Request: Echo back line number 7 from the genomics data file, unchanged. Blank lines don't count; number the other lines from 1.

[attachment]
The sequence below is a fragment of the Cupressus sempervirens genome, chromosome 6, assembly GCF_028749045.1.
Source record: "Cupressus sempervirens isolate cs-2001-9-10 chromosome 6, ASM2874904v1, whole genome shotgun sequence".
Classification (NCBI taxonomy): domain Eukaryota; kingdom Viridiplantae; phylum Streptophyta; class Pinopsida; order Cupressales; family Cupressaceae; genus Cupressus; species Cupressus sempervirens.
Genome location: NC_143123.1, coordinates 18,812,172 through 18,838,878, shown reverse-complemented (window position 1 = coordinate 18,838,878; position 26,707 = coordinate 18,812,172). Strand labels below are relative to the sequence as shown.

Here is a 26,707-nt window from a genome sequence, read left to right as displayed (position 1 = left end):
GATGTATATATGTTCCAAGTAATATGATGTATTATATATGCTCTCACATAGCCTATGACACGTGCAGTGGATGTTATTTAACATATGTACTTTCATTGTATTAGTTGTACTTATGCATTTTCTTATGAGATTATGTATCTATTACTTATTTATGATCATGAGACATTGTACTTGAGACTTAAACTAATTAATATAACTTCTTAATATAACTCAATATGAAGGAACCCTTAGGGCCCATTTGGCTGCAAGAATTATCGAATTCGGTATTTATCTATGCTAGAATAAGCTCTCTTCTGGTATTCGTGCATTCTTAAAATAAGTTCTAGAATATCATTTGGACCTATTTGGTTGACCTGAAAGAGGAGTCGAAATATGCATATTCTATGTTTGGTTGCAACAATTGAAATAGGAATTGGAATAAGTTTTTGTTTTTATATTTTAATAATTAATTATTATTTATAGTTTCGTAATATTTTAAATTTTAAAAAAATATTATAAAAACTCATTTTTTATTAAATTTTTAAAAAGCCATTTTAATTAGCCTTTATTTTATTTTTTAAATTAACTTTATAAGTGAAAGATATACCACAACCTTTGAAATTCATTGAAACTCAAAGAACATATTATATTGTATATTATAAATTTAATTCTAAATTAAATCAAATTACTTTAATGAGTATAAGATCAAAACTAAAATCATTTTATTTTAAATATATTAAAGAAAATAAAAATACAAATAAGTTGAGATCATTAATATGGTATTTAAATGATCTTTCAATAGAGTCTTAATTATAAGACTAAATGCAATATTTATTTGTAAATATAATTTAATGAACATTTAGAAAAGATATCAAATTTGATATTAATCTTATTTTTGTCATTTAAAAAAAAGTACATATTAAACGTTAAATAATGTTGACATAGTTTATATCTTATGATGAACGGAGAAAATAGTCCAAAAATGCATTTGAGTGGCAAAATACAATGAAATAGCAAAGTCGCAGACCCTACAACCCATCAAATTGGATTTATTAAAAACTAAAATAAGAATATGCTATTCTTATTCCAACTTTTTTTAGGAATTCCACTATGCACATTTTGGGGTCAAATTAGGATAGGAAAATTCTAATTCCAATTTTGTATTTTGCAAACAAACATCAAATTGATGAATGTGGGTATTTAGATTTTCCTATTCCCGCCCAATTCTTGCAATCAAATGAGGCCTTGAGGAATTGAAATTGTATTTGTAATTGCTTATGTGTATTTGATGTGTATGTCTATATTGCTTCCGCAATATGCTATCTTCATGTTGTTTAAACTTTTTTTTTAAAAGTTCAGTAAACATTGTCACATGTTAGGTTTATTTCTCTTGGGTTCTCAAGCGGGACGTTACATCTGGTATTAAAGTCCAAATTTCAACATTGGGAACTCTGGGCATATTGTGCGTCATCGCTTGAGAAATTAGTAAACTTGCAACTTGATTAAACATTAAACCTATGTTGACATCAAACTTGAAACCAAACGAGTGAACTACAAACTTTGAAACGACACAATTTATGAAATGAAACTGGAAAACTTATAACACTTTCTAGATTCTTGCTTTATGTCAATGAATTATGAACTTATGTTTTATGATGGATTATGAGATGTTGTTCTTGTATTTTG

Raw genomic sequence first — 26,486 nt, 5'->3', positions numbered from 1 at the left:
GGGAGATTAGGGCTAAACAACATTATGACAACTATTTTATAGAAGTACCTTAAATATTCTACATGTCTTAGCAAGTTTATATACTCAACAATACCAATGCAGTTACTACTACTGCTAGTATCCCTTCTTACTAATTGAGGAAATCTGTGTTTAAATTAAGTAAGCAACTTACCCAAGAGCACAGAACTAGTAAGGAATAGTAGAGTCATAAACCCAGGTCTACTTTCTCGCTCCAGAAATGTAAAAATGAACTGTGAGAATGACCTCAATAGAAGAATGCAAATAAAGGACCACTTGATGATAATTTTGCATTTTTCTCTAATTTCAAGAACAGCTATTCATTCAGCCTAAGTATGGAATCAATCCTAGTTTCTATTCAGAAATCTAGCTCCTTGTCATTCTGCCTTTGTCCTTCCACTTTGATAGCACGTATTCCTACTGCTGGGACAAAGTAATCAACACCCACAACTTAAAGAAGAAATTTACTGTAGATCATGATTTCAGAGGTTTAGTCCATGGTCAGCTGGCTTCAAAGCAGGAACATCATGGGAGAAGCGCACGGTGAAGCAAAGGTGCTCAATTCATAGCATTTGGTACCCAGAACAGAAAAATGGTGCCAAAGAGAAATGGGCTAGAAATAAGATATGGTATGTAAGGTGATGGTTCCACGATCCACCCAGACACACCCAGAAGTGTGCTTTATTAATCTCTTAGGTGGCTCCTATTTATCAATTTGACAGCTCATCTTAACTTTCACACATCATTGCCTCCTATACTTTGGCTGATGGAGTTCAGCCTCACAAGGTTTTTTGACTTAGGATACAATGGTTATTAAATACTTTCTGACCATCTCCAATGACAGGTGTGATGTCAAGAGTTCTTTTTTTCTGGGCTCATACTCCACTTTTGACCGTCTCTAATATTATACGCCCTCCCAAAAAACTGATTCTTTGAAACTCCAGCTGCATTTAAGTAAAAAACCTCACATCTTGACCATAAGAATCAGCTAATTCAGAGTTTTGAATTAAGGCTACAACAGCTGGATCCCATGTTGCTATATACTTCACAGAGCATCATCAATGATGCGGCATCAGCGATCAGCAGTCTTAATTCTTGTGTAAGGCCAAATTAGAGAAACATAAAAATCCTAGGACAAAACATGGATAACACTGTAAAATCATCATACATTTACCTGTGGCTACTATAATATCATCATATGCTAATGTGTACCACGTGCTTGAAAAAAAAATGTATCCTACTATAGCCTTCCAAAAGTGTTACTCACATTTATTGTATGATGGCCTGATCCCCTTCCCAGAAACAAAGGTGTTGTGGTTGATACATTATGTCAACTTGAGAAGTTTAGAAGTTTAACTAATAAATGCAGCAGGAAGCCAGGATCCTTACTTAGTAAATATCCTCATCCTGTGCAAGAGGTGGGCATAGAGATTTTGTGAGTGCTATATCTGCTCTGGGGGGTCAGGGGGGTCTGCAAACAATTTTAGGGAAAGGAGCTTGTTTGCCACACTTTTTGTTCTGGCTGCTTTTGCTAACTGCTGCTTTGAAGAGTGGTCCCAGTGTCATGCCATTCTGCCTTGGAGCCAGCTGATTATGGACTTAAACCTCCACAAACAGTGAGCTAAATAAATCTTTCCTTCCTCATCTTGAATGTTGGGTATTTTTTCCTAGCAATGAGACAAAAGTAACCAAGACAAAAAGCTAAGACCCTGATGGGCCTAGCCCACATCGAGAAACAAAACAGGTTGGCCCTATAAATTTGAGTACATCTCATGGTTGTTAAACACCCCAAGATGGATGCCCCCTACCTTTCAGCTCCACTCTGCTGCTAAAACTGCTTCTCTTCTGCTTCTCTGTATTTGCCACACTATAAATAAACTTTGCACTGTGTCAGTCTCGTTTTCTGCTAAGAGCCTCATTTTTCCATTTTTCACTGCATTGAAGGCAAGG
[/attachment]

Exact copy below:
Raw genomic sequence first — 26,486 nt, 5'->3', positions numbered from 1 at the left: